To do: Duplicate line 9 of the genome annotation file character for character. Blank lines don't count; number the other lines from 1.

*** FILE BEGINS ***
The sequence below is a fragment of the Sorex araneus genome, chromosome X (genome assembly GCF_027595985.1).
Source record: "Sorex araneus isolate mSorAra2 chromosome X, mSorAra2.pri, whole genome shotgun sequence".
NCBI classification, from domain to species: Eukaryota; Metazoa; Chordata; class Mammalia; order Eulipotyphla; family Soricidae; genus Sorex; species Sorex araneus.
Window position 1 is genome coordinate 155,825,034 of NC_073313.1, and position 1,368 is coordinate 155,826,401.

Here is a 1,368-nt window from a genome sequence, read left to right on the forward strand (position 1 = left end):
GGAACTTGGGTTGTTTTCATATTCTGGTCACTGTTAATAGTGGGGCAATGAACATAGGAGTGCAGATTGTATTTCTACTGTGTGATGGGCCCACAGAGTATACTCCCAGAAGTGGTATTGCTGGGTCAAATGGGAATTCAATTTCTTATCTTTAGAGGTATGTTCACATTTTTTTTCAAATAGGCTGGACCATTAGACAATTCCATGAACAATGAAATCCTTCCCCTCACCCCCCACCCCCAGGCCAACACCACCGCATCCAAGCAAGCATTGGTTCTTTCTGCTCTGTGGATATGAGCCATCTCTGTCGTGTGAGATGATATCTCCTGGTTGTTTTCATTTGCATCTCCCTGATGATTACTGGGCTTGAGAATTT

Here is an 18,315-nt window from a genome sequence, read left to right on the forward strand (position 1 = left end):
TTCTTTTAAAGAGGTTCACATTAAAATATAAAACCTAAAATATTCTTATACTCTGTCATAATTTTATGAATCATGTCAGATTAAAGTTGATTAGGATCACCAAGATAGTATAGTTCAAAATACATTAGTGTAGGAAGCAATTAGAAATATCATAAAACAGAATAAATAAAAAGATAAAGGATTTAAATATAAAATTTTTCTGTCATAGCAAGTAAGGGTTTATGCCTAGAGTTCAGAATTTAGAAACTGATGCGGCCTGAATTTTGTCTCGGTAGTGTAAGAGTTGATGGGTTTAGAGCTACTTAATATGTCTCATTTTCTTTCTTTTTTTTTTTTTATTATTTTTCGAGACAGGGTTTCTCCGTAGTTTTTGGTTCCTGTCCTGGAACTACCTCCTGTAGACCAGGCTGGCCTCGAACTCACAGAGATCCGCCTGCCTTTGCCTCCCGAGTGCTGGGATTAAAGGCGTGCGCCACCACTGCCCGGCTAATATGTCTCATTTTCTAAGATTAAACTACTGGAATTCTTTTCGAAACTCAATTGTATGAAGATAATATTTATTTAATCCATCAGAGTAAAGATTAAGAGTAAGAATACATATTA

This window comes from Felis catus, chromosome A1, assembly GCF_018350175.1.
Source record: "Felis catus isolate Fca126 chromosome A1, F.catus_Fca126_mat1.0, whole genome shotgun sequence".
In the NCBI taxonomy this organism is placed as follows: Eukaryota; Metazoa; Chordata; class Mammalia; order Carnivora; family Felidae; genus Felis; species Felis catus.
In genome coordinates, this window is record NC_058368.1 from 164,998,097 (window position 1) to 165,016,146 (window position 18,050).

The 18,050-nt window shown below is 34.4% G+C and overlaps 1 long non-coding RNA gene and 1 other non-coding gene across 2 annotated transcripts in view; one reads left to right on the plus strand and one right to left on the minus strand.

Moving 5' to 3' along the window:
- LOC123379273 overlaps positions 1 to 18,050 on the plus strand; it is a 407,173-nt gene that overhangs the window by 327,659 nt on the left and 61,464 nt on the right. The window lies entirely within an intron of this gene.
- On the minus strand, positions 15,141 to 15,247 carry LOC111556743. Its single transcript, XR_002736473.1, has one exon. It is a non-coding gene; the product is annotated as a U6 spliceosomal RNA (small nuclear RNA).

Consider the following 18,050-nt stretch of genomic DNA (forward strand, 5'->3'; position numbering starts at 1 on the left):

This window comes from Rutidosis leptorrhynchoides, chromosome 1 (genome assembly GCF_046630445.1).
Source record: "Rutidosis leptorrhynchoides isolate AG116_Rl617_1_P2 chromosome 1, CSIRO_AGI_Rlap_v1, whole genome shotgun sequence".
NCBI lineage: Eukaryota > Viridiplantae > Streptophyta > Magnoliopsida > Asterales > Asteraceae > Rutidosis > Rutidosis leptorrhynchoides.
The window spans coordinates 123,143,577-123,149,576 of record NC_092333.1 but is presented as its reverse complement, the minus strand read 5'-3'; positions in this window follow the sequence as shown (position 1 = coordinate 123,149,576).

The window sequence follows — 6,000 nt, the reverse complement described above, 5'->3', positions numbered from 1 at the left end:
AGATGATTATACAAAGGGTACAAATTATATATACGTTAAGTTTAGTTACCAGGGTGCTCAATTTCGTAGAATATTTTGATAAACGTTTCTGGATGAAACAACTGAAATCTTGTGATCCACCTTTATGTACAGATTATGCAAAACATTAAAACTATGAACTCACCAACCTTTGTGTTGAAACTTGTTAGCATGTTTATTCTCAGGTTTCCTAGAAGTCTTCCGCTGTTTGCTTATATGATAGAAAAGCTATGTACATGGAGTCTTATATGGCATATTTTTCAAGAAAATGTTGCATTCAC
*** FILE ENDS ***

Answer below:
This window comes from Felis catus, chromosome A1, assembly GCF_018350175.1.